Can you get pregnant the first time?

Originally Published: May 17, 1996 - Last Updated / Reviewed On: May 31, 2011
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Dear Alice,

Can you get pregnant the first time?

Dear Reader,

The short answer is yes, you can absolutely get pregnant the first time. And many women have. Fertility, however, can be a fickle thing. Some women wanting desperately to conceive must try for months or years sometimes before success. Other women with no desire to get pregnant can unexpectedly conceive the first time (or anytime) they have sex. 

Any time a man and a woman have intercourse, pregnancy is possible (of course, the chance of pregnancy is greatly reduced if you are using an effective method of birth control). All that needs to happen is for a sperm to get to an egg. Even if a young woman has never menstruated, she might have just ovulated (released an egg) for the first time. This would make her fertile and pregnancy possible. Anytime a couple has unprotected sex, in addition to pregnancy, they are vulnerable to sexually transmitted infections, or STIs. Condoms, when used correctly and every time, offer protection against pregnancy and STIs. Many other forms of birth control are available as well, check out the Contraception category in the Go Ask Alice! archives for more information.

Your question gives us the perfect opportunity to expand on the wonders of fertility and conception. Here's how the magic happens. In a normal menstrual cycle, a woman's pituitary gland secretes hormones that stimulate the ovaries to release an egg. The releasing of the egg is called ovulation, which most often happens in the middle of a cycle, around day 14 of the typical 28-day cycle. The exact timing of ovulation can vary between women — some have 35-day cycles, while others have 20-day cycles, with most women having cycles between 26 to 32 days long. The length of a woman's menstrual cycle can vary month to month for a woman due to stress, illness, travel, living with other women, or other factors. After ovulation the released egg travels down a fallopian tube where it has about 24 hours to unite with a sperm. Since sperm cells can survive in a woman's reproductive tract for up to three to five days, a woman can get pregnant if she has sex on the day she ovulates or on the days leading up to ovulation.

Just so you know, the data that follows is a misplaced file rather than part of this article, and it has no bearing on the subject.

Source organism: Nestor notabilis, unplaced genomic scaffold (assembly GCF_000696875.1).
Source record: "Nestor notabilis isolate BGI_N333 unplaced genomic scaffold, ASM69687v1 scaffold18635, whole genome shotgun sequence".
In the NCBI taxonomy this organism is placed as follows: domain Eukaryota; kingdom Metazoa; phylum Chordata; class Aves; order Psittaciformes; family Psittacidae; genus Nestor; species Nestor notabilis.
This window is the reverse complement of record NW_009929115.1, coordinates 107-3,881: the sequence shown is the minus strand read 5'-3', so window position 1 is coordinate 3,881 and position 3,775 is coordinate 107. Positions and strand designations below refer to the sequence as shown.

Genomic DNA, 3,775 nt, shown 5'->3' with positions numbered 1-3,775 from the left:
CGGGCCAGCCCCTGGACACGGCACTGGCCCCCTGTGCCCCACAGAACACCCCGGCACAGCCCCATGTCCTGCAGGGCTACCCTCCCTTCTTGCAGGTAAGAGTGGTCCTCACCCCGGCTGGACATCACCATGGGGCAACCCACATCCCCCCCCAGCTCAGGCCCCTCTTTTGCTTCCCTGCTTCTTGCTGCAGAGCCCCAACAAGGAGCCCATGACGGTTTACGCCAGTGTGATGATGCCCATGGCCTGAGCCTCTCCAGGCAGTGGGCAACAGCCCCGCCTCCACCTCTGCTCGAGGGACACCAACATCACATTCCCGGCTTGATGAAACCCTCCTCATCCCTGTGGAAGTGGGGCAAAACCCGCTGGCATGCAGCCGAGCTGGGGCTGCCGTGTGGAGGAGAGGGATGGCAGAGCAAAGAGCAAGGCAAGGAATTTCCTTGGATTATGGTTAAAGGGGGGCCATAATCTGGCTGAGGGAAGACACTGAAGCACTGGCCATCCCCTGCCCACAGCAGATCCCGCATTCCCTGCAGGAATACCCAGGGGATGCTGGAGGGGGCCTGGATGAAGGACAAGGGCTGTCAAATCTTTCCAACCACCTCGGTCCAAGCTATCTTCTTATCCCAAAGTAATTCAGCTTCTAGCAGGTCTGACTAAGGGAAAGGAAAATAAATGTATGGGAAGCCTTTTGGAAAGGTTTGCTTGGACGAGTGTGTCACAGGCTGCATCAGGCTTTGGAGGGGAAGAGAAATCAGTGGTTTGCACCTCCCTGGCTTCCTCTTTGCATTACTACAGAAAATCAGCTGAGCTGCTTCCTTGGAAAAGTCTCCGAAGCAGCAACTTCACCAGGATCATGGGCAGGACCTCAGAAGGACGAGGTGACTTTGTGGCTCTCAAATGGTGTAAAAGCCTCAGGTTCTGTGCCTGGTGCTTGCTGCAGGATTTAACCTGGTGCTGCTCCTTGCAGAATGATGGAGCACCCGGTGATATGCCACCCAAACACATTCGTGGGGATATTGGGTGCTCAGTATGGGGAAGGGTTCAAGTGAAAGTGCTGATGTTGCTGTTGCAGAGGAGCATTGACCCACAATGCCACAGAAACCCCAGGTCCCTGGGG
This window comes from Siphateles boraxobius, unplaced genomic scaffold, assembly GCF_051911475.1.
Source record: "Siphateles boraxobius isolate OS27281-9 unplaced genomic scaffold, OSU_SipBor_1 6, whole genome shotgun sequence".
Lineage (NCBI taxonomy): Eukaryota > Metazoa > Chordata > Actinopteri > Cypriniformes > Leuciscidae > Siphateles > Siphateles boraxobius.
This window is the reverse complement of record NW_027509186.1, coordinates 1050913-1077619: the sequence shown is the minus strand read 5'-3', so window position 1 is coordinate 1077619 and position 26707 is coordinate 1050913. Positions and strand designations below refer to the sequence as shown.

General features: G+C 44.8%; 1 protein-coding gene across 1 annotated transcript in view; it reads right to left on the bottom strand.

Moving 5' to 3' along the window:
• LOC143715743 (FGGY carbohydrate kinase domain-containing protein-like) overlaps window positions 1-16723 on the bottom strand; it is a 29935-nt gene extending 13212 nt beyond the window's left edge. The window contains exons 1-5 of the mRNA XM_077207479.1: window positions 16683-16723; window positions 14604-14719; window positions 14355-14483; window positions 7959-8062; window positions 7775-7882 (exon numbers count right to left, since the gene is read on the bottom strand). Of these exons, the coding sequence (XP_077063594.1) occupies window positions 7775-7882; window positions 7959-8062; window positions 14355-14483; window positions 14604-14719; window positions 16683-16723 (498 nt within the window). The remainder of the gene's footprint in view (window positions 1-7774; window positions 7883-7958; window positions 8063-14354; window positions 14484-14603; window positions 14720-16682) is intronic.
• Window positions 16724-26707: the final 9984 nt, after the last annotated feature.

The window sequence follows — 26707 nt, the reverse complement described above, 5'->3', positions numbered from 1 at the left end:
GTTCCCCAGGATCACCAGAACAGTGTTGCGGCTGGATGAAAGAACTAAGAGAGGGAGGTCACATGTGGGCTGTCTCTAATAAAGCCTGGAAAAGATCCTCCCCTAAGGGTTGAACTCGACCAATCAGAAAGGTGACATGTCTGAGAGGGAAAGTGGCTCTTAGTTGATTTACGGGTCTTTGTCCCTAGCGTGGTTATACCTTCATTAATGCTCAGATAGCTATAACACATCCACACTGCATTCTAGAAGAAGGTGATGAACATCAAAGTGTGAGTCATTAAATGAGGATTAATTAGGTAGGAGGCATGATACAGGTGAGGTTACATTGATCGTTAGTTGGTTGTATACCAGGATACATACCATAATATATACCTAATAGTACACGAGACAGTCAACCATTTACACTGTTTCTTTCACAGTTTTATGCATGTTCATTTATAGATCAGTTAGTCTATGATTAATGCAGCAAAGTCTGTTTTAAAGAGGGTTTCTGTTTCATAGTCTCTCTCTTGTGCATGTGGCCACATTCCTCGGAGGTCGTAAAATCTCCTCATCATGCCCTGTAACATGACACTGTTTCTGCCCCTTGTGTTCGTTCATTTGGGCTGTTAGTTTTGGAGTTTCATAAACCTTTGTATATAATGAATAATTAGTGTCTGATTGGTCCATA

Once fertilized, an egg moves to the uterus, where it attaches to the uterine lining and begins to grow. Only after attaching to the uterine lining is the woman is pregnant. She may begin to experience early pregnancy symptoms and her periods will (almost always) stop. If the egg is not fertilized in the fallopian tube it will break down and signal the uterine lining to shed, and menstruation will occur.

Fertility basically comes down to this — you're most likely to get pregnant if you have unprotected sex when you're ovulating or on the days just before ovulation. Determining when you're ovulating is another matter; many women do not have completely regular cycles, and need to read their bodies for signs of ovulation rather than relying on the calendar. Whether or not you want to become pregnant, you may find it useful to learn to recognize the times when you're most fertile. You can learn more about the menstrual cycle and fertility awareness in the Reproduction category of the Go Ask Alice! archives. You can also speak with a health care provider about your particular menstrual history and cycle.

What's the take home message? Whether having sex in a bed, a hot tub, an airplane, upside down, standing up, or only at it for a minute, as long as there's sperm and an egg, a woman can get pregnant, even if it's her first time.

Alice